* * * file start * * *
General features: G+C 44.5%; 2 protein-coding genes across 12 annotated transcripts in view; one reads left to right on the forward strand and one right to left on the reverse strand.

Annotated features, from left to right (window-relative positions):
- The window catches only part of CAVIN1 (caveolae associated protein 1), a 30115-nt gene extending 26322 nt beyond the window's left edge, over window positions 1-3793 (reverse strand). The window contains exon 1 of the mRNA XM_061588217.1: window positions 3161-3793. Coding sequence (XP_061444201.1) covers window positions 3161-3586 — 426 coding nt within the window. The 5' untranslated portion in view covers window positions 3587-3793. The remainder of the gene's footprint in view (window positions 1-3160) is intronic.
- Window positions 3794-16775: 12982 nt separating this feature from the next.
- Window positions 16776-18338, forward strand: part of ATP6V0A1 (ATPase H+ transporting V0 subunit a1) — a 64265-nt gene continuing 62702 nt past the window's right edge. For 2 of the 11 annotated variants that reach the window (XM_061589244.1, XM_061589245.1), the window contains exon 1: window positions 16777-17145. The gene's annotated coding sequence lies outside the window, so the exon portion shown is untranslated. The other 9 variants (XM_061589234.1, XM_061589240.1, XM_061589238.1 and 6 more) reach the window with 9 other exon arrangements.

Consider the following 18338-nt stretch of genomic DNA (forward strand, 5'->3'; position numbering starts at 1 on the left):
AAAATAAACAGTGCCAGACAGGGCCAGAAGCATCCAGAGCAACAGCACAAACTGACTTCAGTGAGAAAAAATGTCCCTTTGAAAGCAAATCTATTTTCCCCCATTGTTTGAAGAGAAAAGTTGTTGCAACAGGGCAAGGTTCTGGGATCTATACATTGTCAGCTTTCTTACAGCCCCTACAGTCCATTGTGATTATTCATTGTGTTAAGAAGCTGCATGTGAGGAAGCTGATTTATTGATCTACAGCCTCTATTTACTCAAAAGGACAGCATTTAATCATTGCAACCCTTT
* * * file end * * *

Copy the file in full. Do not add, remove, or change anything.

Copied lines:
General features: G+C 44.5%; 2 protein-coding genes across 12 annotated transcripts in view; one reads left to right on the forward strand and one right to left on the reverse strand.

Annotated features, from left to right (window-relative positions):
- The window catches only part of CAVIN1 (caveolae associated protein 1), a 30115-nt gene extending 26322 nt beyond the window's left edge, over window positions 1-3793 (reverse strand). The window contains exon 1 of the mRNA XM_061588217.1: window positions 3161-3793. Coding sequence (XP_061444201.1) covers window positions 3161-3586 — 426 coding nt within the window. The 5' untranslated portion in view covers window positions 3587-3793. The remainder of the gene's footprint in view (window positions 1-3160) is intronic.
- Window positions 3794-16775: 12982 nt separating this feature from the next.
- Window positions 16776-18338, forward strand: part of ATP6V0A1 (ATPase H+ transporting V0 subunit a1) — a 64265-nt gene continuing 62702 nt past the window's right edge. For 2 of the 11 annotated variants that reach the window (XM_061589244.1, XM_061589245.1), the window contains exon 1: window positions 16777-17145. The gene's annotated coding sequence lies outside the window, so the exon portion shown is untranslated. The other 9 variants (XM_061589234.1, XM_061589240.1, XM_061589238.1 and 6 more) reach the window with 9 other exon arrangements.

Consider the following 18338-nt stretch of genomic DNA (forward strand, 5'->3'; position numbering starts at 1 on the left):
AAAATAAACAGTGCCAGACAGGGCCAGAAGCATCCAGAGCAACAGCACAAACTGACTTCAGTGAGAAAAAATGTCCCTTTGAAAGCAAATCTATTTTCCCCCATTGTTTGAAGAGAAAAGTTGTTGCAACAGGGCAAGGTTCTGGGATCTATACATTGTCAGCTTTCTTACAGCCCCTACAGTCCATTGTGATTATTCATTGTGTTAAGAAGCTGCATGTGAGGAAGCTGATTTATTGATCTACAGCCTCTATTTACTCAAAAGGACAGCATTTAATCATTGCAACCCTTT